Motte-and-bailey fallacy – a form of argument and an informal fallacy where an arguer conflates two positions that share similarities, one modest and easy to defend (the “motte”) and one much more controversial and harder to defend (the “bailey”). The arguer advances the controversial position, but when challenged, they insist that they are only advancing the more modest position.
Conflict Theory vs Mistake Theory – originally detailed in this Slate Star Codex post – this can be explained by
Mistake theorists treat politics as science, engineering, or medicine. The State is diseased. We’re all doctors, standing around arguing over the best diagnosis and cure. Some of us have good ideas, others have bad ideas that wouldn’t help, or that would cause too many side effects. Conflict theorists treat politics as war. Different blocs with different interests are forever fighting to determine whether the State exists to enrich the Elites or to help the People. Mistake theorists view debate as essential. We all bring different forms of expertise to the table, and once we all understand the whole situation, we can use wisdom-of-crowds to converge on the treatment plan that best fits the need of our mutual patient, the State. Who wins on any particular issue is less important creating an environment where truth can generally prevail over the long term.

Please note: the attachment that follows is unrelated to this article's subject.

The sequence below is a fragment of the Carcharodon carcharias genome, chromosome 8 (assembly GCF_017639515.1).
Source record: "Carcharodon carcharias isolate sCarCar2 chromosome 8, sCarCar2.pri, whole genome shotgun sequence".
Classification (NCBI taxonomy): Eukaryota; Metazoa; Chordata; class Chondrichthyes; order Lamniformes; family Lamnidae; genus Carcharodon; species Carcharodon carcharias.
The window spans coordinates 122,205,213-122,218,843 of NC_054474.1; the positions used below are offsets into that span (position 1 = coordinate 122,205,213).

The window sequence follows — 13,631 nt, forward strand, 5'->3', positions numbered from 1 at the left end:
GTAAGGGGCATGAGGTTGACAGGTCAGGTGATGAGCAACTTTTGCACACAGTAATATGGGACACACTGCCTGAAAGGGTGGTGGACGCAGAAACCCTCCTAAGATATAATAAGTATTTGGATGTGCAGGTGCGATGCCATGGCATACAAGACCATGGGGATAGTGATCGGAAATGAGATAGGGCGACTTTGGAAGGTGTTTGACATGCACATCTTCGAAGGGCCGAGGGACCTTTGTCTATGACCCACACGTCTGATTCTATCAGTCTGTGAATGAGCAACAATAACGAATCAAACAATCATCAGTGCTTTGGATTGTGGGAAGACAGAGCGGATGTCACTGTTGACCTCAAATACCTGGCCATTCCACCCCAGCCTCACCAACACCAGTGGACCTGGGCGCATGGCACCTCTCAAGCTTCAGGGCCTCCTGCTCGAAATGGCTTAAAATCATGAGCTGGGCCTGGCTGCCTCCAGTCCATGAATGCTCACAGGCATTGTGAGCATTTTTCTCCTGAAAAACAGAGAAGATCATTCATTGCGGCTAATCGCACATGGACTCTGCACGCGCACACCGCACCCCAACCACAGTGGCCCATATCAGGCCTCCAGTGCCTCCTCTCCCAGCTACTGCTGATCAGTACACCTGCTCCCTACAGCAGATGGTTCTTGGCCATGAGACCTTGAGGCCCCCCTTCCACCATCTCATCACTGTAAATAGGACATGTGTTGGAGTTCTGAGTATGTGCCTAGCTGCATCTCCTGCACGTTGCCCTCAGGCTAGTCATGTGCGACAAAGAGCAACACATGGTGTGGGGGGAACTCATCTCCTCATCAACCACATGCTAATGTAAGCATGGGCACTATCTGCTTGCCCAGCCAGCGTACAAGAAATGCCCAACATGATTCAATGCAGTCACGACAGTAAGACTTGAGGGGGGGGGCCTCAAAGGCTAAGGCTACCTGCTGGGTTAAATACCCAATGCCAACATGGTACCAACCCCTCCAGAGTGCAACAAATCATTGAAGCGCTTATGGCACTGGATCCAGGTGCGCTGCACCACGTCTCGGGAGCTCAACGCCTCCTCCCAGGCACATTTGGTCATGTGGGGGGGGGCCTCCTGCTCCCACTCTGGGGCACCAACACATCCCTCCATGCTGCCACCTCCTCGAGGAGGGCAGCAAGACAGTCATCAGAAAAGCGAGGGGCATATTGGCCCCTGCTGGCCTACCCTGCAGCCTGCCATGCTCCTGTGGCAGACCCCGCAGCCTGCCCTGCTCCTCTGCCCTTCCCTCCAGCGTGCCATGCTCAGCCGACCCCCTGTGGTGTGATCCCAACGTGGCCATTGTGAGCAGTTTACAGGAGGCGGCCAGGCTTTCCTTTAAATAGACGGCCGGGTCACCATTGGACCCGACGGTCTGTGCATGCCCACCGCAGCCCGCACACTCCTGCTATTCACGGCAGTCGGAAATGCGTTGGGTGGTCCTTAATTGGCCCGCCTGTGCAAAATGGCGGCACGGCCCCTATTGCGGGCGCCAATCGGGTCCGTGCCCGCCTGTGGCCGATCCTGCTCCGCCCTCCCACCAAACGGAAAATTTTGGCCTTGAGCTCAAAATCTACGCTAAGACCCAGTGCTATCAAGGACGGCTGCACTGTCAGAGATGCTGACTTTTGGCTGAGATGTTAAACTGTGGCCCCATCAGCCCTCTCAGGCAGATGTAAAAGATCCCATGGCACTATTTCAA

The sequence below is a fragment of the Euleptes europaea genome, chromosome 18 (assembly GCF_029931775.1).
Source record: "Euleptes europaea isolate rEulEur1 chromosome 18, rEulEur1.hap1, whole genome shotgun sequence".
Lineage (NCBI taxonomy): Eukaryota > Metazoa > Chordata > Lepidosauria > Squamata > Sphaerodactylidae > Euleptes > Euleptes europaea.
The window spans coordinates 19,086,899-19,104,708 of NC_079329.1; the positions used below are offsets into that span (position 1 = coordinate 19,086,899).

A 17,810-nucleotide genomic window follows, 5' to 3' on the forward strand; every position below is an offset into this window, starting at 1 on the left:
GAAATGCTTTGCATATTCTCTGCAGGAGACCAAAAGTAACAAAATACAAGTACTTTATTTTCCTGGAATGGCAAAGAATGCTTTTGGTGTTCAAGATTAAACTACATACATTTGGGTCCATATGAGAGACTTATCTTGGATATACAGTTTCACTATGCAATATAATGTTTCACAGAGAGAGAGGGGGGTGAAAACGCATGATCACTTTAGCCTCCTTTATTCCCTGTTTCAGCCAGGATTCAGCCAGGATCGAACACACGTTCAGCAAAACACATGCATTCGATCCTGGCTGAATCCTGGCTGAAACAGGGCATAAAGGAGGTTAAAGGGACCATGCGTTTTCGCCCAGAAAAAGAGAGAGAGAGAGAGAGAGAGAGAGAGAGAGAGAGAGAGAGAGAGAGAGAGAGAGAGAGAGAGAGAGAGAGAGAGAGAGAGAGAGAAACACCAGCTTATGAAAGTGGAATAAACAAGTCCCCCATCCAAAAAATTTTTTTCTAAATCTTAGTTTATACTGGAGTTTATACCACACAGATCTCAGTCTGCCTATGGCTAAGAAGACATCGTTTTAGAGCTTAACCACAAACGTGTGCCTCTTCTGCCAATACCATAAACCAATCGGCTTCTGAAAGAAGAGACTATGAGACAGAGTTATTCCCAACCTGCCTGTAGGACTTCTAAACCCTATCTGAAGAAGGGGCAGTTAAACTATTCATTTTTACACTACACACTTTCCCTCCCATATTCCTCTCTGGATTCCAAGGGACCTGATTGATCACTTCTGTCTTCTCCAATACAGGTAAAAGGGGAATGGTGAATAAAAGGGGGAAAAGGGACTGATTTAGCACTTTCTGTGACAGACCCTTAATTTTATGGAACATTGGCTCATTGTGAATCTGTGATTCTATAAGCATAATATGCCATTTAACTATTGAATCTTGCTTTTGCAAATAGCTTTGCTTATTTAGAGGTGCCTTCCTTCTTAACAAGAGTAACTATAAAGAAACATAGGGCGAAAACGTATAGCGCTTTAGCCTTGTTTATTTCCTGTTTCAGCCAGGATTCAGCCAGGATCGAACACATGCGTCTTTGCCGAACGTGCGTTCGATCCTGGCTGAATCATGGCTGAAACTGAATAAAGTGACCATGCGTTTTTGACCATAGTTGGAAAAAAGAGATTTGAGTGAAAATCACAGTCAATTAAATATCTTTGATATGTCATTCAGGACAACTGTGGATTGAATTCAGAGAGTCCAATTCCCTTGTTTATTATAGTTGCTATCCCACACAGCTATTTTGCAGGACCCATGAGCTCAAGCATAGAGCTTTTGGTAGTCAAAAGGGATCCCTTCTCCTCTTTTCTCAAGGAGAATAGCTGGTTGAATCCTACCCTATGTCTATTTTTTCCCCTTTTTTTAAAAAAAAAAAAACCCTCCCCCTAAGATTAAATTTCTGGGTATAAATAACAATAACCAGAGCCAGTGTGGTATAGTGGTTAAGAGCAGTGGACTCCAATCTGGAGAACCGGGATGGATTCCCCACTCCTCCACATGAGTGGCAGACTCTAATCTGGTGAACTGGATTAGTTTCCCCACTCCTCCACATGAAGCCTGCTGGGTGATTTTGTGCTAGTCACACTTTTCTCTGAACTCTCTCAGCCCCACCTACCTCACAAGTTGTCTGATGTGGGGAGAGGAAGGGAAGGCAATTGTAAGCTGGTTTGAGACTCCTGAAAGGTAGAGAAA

Conflict theorists view debate as having a minor clarifying role at best. You can “debate” with your boss over whether or not you get a raise, but only with the shared understanding that you’re naturally on opposite sides, and the “winner” will be based less on objective moral principles than on how much power each of you has. If your boss appeals too many times to objective moral principles, he’s probably offering you a crappy deal.
Ship of Theseus – this is a concept exploring the thought that, if an object has had all of its original parts replaced, does it remain the same object?
The source of the concept is from an ancient Greek traditions of sailing to the same location on an annual pilgrimage on the same ship every year. After several centuries of maintenance, if every part had been replaced over time was it still the same ship?